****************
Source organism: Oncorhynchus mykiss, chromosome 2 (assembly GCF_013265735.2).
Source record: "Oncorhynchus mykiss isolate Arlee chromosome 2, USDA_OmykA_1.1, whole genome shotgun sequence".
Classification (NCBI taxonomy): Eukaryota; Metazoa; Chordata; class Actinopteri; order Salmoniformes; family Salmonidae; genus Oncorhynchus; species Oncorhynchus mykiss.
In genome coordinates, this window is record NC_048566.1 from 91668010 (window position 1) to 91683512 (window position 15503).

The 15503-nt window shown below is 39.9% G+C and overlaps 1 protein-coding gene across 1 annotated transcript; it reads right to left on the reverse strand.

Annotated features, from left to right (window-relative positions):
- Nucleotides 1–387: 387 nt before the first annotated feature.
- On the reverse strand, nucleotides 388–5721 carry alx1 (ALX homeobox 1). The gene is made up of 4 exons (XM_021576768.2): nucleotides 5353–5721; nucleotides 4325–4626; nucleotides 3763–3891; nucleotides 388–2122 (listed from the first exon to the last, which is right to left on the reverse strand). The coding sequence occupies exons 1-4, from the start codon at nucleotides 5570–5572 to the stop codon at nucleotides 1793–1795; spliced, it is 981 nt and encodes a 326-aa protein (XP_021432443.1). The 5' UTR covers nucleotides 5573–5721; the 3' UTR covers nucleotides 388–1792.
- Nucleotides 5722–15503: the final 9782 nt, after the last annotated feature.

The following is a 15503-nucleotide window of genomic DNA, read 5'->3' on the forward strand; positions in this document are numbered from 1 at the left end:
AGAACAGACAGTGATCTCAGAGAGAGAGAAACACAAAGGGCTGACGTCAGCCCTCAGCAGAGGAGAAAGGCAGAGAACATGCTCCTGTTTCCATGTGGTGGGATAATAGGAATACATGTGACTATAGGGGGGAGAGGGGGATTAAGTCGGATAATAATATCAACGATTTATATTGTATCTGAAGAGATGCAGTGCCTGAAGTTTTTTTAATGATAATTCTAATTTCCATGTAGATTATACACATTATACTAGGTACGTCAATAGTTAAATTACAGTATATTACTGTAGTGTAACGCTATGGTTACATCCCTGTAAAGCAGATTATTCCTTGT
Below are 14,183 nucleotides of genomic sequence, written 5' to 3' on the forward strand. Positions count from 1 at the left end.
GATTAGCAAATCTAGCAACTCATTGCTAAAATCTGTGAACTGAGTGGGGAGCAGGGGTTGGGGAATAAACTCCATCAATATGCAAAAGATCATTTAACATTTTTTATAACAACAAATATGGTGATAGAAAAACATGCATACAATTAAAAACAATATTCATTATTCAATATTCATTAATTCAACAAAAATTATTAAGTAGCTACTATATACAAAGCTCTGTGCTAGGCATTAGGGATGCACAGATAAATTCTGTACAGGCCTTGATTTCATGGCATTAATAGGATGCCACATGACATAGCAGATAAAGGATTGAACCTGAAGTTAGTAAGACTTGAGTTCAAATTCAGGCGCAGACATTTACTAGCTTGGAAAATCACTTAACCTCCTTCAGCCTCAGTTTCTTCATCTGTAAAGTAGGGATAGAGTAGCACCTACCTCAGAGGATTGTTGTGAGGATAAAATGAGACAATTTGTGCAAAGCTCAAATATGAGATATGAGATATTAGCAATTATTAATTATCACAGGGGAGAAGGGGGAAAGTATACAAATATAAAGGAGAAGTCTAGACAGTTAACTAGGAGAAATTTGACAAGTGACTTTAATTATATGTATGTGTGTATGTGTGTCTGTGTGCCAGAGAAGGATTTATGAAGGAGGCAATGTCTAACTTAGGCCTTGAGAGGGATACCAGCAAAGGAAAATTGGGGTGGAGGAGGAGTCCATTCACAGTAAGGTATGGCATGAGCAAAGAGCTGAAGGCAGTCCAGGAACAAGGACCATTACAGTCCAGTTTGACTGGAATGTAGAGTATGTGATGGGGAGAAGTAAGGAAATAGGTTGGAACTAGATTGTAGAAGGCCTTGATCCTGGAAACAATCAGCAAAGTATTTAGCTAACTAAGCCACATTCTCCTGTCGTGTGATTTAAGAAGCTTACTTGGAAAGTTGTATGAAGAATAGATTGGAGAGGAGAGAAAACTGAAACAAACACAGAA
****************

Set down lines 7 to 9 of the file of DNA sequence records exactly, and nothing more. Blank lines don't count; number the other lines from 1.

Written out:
- Nucleotides 1–387: 387 nt before the first annotated feature.
- On the reverse strand, nucleotides 388–5721 carry alx1 (ALX homeobox 1). The gene is made up of 4 exons (XM_021576768.2): nucleotides 5353–5721; nucleotides 4325–4626; nucleotides 3763–3891; nucleotides 388–2122 (listed from the first exon to the last, which is right to left on the reverse strand). The coding sequence occupies exons 1-4, from the start codon at nucleotides 5570–5572 to the stop codon at nucleotides 1793–1795; spliced, it is 981 nt and encodes a 326-aa protein (XP_021432443.1). The 5' UTR covers nucleotides 5573–5721; the 3' UTR covers nucleotides 388–1792.
- Nucleotides 5722–15503: the final 9782 nt, after the last annotated feature.